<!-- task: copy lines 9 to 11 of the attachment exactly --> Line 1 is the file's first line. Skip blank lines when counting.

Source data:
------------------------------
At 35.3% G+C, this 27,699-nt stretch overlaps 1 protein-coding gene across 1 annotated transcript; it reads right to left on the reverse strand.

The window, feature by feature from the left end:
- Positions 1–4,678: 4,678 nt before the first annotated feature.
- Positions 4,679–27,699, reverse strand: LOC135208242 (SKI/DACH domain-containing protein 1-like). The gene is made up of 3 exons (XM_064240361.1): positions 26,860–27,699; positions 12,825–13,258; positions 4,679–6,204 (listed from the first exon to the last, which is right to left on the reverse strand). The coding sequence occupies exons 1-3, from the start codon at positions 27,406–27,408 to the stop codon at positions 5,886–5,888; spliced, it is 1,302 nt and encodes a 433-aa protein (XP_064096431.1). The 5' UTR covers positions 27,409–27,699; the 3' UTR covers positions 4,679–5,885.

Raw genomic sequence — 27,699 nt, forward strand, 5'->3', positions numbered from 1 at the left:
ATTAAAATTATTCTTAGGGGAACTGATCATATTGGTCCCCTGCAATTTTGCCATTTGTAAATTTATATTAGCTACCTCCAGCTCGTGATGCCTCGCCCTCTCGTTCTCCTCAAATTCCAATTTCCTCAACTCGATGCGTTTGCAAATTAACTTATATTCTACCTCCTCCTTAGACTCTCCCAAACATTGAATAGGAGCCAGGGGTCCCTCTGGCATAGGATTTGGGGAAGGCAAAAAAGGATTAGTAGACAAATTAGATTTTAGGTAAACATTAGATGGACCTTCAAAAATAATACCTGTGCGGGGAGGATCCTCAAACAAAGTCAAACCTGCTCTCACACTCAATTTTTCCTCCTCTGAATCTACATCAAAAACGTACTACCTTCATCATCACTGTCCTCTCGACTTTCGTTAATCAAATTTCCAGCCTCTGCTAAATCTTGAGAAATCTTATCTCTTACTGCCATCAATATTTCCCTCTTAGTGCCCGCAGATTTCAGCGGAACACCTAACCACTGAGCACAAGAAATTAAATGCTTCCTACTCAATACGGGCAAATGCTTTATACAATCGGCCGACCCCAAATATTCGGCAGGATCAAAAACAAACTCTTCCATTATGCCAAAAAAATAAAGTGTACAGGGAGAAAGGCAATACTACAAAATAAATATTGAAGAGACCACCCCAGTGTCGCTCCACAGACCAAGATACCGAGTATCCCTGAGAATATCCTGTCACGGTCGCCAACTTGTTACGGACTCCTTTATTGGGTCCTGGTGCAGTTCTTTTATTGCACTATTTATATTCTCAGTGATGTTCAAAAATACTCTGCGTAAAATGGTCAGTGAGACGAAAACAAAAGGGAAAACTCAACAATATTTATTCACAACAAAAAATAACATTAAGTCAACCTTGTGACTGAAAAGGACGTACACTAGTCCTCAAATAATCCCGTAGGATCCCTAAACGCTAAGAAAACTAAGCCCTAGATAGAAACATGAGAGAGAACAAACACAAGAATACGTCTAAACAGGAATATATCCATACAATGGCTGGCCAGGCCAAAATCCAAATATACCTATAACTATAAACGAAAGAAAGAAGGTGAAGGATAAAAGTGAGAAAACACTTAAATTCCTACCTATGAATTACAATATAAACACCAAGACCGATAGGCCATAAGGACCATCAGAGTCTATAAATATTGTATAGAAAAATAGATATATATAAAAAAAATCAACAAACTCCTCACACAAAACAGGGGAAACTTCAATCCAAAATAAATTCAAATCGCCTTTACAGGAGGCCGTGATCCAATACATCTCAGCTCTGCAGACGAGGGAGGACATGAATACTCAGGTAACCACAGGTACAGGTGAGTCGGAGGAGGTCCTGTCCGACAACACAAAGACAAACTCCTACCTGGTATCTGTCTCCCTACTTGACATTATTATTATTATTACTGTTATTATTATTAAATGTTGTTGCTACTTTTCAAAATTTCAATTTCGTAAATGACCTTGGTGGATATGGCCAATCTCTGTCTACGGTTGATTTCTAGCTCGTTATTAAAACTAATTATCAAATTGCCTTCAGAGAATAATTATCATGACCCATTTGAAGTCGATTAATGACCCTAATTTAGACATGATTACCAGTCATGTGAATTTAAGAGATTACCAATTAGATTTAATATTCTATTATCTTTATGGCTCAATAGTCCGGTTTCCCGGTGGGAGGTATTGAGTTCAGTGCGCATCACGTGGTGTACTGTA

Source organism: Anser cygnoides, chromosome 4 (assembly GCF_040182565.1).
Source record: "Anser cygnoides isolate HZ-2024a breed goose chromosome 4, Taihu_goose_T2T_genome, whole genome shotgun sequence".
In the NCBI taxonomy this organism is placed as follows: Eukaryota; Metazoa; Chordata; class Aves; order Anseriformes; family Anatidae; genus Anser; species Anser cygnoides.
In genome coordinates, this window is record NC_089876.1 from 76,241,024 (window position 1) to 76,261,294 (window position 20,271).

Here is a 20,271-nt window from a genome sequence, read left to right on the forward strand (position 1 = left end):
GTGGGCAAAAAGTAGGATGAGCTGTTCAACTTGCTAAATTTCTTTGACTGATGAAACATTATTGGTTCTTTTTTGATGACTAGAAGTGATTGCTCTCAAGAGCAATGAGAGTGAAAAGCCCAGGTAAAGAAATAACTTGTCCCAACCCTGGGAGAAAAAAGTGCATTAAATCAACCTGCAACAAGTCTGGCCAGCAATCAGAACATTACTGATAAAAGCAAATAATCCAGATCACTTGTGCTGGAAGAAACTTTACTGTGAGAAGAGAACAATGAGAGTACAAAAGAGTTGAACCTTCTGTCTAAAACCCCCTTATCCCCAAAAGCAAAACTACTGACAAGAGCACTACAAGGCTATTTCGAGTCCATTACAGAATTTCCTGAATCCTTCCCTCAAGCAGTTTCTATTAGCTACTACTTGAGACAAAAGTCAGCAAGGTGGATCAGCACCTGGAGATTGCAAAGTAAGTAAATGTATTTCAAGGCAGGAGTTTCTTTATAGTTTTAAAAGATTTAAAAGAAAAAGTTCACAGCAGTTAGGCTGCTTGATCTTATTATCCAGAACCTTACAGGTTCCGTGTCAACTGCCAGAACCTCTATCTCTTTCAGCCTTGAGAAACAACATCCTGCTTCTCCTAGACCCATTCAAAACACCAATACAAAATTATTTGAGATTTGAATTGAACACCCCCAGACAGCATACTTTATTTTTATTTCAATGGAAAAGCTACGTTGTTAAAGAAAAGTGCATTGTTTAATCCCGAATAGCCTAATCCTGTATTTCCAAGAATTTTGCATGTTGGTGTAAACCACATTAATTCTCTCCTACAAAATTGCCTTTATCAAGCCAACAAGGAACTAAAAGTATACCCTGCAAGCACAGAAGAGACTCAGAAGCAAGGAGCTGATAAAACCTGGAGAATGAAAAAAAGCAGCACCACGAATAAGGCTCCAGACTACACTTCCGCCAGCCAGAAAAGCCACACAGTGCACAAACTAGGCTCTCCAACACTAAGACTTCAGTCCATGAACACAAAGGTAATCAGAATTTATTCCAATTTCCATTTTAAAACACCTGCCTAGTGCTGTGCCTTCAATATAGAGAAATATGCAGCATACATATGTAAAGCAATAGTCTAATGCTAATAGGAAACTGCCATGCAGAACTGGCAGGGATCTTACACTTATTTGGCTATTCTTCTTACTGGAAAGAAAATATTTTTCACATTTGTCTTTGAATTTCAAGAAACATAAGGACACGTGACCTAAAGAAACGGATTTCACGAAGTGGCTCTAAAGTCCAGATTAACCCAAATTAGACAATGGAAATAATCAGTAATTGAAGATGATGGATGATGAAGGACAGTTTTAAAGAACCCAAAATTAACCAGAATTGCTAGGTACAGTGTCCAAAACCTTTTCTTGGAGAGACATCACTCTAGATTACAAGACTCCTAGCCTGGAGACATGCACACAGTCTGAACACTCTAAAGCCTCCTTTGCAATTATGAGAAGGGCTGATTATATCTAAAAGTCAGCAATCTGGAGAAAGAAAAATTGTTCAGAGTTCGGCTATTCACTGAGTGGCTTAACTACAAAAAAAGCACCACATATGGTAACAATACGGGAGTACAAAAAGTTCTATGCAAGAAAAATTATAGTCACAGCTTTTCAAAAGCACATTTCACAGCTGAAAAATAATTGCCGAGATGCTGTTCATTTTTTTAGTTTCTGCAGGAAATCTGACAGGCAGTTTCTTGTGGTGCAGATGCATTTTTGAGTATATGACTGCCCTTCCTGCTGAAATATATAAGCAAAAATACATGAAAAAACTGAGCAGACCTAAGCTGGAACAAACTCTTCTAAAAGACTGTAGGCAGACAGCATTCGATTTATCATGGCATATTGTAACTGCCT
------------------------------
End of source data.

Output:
In the NCBI taxonomy this organism is placed as follows: Eukaryota; Metazoa; Chordata; class Aves; order Anseriformes; family Anatidae; genus Anser; species Anser cygnoides.
In genome coordinates, this window is record NC_089876.1 from 76,241,024 (window position 1) to 76,261,294 (window position 20,271).

Here is a 20,271-nt window from a genome sequence, read left to right on the forward strand (position 1 = left end):